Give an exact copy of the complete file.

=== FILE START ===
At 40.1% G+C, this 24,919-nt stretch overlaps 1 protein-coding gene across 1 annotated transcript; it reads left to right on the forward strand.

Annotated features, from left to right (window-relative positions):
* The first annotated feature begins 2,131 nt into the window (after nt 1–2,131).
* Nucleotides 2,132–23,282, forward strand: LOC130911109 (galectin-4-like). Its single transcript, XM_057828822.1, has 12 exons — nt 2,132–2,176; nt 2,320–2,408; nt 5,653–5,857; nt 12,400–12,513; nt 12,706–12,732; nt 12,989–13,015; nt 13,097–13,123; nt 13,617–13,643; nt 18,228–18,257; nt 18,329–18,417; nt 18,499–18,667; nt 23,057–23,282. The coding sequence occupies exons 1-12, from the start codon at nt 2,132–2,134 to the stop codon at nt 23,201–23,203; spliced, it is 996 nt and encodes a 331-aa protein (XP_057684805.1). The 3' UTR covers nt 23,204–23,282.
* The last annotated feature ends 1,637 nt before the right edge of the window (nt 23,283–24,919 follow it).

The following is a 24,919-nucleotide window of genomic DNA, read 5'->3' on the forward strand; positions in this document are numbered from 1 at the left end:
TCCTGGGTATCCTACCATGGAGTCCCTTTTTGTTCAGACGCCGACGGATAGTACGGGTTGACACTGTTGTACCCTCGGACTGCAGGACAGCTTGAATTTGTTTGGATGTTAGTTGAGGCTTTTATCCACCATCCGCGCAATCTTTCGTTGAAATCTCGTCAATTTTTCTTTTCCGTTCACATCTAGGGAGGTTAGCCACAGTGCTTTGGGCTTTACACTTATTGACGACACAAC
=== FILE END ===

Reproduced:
At 40.1% G+C, this 24,919-nt stretch overlaps 1 protein-coding gene across 1 annotated transcript; it reads left to right on the forward strand.

Annotated features, from left to right (window-relative positions):
* The first annotated feature begins 2,131 nt into the window (after nt 1–2,131).
* Nucleotides 2,132–23,282, forward strand: LOC130911109 (galectin-4-like). Its single transcript, XM_057828822.1, has 12 exons — nt 2,132–2,176; nt 2,320–2,408; nt 5,653–5,857; nt 12,400–12,513; nt 12,706–12,732; nt 12,989–13,015; nt 13,097–13,123; nt 13,617–13,643; nt 18,228–18,257; nt 18,329–18,417; nt 18,499–18,667; nt 23,057–23,282. The coding sequence occupies exons 1-12, from the start codon at nt 2,132–2,134 to the stop codon at nt 23,201–23,203; spliced, it is 996 nt and encodes a 331-aa protein (XP_057684805.1). The 3' UTR covers nt 23,204–23,282.
* The last annotated feature ends 1,637 nt before the right edge of the window (nt 23,283–24,919 follow it).

The following is a 24,919-nucleotide window of genomic DNA, read 5'->3' on the forward strand; positions in this document are numbered from 1 at the left end:
TCCTGGGTATCCTACCATGGAGTCCCTTTTTGTTCAGACGCCGACGGATAGTACGGGTTGACACTGTTGTACCCTCGGACTGCAGGACAGCTTGAATTTGTTTGGATGTTAGTTGAGGCTTTTATCCACCATCCGCGCAATCTTTCGTTGAAATCTCGTCAATTTTTCTTTTCCGTTCACATCTAGGGAGGTTAGCCACAGTGCTTTGGGCTTTACACTTATTGACGACACAAC